We are hearing the term Nanotechnology used more frequently in marketing of skin care products, and while the term sounds like it belongs in robotics and science fiction, it is rapidly becoming a reality in medicine and skin care. Currently, there are approximately three new products incorporating Nanotechnologies being released per week across the heath and beauty sectors, with over 360 products going to market since 2005.
As few people really understand what the technology is, its benefits or what the potential implications of its use are, we decided to create this overview.
The type of Nanotechnology that is most significant in the beauty, skin care and health sectors is the use of nanoparticles (Or buckyballs as they are known in the industry), and it is a specific type of these Nanoparticles that have been touted as the next generation of Liposomes.
Nanosomes are one of the most recognised names for the nanoparticles used in skin care and cosmetic products, and we are also familiar with the term liposome, so this similarity between the two is the perhaps the best way to explain what Nanosomes are.
We know Liposomes are microscopic, fluid-filled spheres whose walls are made of layers of phospholipids analogous to the phospholipids that make up cell membranes in our skin.
Liposomes can be custom designed for almost any need by varying the lipid content, size, surface charge and method of preparation, making them suitable for delivery systems for drugs, vitamins and cosmetic materials.
Active ingredients are encapsulated in the Liposomes, and as mentioned, the liposome wall is very similar, physiologically, to the material of cell membranes. When the active solution entrapped within Liposomes is applied to the skin, the Liposomes begin to combine
with the cellular membranes. In the process, the Liposomes release their payload of active materials into the cells. As a consequence, not only is delivery of the actives very specific: directly into the intended cells; but the delivery takes place over a longer period of time.
The disadvantage with conventional large, liposomes (Typically 1 micron in size) are that they are actually liposomes within liposomes, and have a limited ability to penetrate narrow blood vessels or into the skin to a significant degree. Consequently, some of the materials that are entrapped in the inner layers of these liposomes may in certain conditions be virtually un-releasable.
Nanosomes (or nanoparticles) are very small, single or double bilayer Liposomes that are so small they are measured in the Nanometer range, (Hence the name)and are approximately 800 times smaller (Typically 50 Nanometers in size) than the diameter of the human hair. Nanosomes can be up to twenty times smaller than liposomes,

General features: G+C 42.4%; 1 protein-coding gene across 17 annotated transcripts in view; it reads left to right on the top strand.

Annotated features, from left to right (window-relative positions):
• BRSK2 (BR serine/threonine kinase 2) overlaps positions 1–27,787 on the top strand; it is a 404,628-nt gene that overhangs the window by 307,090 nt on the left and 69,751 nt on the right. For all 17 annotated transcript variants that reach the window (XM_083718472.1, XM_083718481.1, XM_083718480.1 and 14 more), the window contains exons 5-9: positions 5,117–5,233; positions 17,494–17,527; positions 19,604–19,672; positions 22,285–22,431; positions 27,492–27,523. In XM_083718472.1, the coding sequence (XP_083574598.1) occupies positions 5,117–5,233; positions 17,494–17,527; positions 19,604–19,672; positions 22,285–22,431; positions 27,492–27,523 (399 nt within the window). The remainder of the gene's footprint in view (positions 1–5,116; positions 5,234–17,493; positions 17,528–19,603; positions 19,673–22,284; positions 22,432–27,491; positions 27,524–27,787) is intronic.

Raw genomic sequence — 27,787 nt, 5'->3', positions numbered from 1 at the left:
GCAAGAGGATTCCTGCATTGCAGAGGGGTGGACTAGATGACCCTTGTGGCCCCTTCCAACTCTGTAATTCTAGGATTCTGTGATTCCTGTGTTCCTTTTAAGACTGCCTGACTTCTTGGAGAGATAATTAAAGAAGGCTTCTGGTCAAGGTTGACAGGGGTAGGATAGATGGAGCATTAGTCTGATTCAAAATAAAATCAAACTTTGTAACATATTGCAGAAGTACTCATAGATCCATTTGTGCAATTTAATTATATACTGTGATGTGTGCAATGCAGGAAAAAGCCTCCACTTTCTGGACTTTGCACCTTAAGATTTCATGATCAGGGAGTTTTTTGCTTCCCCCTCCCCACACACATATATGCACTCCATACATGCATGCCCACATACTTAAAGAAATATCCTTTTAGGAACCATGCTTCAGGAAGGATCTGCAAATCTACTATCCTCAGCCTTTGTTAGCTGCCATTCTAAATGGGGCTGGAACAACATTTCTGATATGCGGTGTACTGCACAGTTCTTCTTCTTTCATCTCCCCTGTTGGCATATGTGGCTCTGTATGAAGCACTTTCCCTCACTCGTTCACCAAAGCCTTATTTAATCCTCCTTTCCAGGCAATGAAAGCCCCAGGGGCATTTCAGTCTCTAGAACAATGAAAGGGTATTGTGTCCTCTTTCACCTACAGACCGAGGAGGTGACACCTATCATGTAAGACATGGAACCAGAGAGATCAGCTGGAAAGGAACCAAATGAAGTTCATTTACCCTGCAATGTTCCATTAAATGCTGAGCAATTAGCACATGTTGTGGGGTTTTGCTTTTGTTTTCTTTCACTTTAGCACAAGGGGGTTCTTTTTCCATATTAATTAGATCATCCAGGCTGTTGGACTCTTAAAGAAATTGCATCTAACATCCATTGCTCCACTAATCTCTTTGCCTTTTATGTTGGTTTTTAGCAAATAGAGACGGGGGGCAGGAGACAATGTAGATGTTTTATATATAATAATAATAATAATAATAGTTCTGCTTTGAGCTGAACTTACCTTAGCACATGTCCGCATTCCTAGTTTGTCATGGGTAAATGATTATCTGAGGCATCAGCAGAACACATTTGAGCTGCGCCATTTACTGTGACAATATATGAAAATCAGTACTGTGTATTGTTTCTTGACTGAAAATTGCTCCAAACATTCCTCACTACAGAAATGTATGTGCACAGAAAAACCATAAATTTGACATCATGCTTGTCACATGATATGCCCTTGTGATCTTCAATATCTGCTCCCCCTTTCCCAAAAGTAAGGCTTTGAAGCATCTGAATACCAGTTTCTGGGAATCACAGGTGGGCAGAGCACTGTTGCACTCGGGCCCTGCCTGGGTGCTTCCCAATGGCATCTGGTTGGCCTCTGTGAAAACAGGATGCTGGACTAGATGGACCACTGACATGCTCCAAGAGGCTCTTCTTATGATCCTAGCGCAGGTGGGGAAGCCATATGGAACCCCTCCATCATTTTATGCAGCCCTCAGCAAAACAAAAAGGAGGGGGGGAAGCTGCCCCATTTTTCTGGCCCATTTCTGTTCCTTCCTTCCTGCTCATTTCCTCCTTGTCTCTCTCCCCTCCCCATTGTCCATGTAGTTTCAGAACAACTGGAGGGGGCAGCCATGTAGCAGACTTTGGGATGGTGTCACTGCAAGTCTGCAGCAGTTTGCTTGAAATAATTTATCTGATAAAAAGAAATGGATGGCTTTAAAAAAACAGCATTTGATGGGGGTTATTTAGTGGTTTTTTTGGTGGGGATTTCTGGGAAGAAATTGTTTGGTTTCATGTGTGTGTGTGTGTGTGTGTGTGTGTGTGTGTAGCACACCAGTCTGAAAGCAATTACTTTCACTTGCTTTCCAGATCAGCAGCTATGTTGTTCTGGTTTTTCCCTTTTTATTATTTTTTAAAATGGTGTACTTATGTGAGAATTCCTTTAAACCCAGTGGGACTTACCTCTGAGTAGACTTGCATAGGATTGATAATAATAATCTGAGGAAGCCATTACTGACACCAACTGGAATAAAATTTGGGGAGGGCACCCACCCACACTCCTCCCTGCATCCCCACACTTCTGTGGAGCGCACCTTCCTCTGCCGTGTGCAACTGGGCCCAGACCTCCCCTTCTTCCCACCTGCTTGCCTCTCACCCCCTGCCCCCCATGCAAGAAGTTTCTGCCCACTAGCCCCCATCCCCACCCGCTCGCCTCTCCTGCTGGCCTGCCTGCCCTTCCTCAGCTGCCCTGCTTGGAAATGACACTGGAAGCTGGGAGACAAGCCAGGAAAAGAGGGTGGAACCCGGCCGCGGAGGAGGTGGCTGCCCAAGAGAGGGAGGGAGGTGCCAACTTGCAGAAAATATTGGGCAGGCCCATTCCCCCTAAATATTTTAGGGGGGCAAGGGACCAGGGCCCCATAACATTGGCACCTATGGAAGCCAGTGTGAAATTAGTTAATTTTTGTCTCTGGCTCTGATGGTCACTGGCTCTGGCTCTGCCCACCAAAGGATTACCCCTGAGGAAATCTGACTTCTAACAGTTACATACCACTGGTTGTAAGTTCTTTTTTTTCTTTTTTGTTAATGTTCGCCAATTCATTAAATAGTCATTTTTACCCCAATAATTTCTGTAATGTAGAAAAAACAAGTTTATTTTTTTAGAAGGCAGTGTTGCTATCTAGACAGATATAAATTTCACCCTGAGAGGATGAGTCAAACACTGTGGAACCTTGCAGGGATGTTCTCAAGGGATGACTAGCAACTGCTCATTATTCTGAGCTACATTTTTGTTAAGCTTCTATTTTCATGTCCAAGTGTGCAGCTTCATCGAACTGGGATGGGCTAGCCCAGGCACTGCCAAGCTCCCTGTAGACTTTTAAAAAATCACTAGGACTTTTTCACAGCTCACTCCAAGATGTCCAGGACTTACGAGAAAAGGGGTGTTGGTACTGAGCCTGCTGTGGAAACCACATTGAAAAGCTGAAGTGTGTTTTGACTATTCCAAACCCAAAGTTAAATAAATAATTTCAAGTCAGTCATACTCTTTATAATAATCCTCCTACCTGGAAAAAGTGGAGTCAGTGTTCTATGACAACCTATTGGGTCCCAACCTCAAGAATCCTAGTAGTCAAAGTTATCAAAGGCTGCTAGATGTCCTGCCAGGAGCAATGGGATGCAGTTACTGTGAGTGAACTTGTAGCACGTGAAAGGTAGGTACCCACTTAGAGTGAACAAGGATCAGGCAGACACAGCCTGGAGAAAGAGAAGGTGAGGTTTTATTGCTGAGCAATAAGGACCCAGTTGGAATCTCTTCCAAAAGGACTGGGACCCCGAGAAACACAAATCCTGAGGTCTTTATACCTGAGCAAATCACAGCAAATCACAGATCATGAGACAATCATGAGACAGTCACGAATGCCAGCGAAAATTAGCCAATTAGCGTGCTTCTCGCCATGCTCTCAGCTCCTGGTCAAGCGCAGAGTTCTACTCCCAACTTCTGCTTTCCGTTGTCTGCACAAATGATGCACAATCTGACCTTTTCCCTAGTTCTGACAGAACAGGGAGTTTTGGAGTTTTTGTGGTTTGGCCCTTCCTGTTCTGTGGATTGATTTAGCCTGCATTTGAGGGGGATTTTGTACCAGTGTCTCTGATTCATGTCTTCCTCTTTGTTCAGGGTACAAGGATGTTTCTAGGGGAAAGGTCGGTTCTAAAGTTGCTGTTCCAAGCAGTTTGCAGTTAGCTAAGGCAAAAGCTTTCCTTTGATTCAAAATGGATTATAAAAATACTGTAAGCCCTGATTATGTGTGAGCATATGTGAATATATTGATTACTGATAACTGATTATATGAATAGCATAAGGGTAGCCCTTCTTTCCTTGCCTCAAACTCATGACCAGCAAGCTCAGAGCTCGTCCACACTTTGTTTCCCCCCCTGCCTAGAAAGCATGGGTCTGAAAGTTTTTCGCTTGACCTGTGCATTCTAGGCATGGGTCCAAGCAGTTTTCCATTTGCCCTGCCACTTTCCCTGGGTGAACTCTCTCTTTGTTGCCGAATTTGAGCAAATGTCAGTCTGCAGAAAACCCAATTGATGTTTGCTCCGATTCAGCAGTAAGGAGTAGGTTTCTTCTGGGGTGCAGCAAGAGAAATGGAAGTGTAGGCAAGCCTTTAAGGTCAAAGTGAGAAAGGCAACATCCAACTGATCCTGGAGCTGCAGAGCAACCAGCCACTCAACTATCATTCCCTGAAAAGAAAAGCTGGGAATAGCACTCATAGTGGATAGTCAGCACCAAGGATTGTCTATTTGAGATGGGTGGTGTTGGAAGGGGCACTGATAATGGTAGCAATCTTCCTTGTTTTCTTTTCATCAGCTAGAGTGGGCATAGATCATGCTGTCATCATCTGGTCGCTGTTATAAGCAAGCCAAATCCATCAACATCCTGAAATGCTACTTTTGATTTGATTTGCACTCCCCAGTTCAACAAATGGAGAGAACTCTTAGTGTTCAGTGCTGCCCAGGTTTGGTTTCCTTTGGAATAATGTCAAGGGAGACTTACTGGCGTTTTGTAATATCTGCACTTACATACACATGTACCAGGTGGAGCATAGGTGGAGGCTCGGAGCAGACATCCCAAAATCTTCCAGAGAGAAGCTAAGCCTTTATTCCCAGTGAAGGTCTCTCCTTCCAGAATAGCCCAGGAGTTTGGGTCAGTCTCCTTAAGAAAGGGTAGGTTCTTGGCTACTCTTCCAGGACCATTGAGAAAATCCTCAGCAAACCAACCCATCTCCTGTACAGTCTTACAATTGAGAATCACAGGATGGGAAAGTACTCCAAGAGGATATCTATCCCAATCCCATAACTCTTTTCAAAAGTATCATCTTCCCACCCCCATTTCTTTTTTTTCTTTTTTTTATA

dependant on type, and these tiny, liposomes differ from their larger brothers in both composition and manufacturing process.
Nanosomes are composed from much higher quality phospholipids ingredients than the commercial lecithin that larger liposomes are created from, some with higher percentages of phosphatidylcholine (PC), one of the essential components of cell membranes.
Lecithin, a commonly used source for Liposomes typically contains only 10-20% phosphatidylcholine, however higher grades used to create Nanosomes may contain up to 40% phosphatidylcholine. Because the higher-grade materials that make up the Nanosomes
are believed to possess more mammalian molecular characteristics than conventional Liposomes, they possess greater non- antigenic properties and are more biodegradable.
Some of the processes to create Nanosomes include the use of high-pressure Supercritical fluids or subjecting large, multiple-layer liposomes to ultrasonic
energy. These processes are complex, lengthy, and extremely delicate. Consequently, the cost to produce Nanosomes is more expensive than conventional liposomes.
Since Nanosomes made with various phospholipid types can contain, encapsulate, and mobilise both water soluble materials as well as oil soluble materials, not only can they deliver a wide variety of encapsulated ingredients to cells, but in the cases of higher grades of materials, also deliver phosphatidylcholine (PC), to help feed the cells' own building block.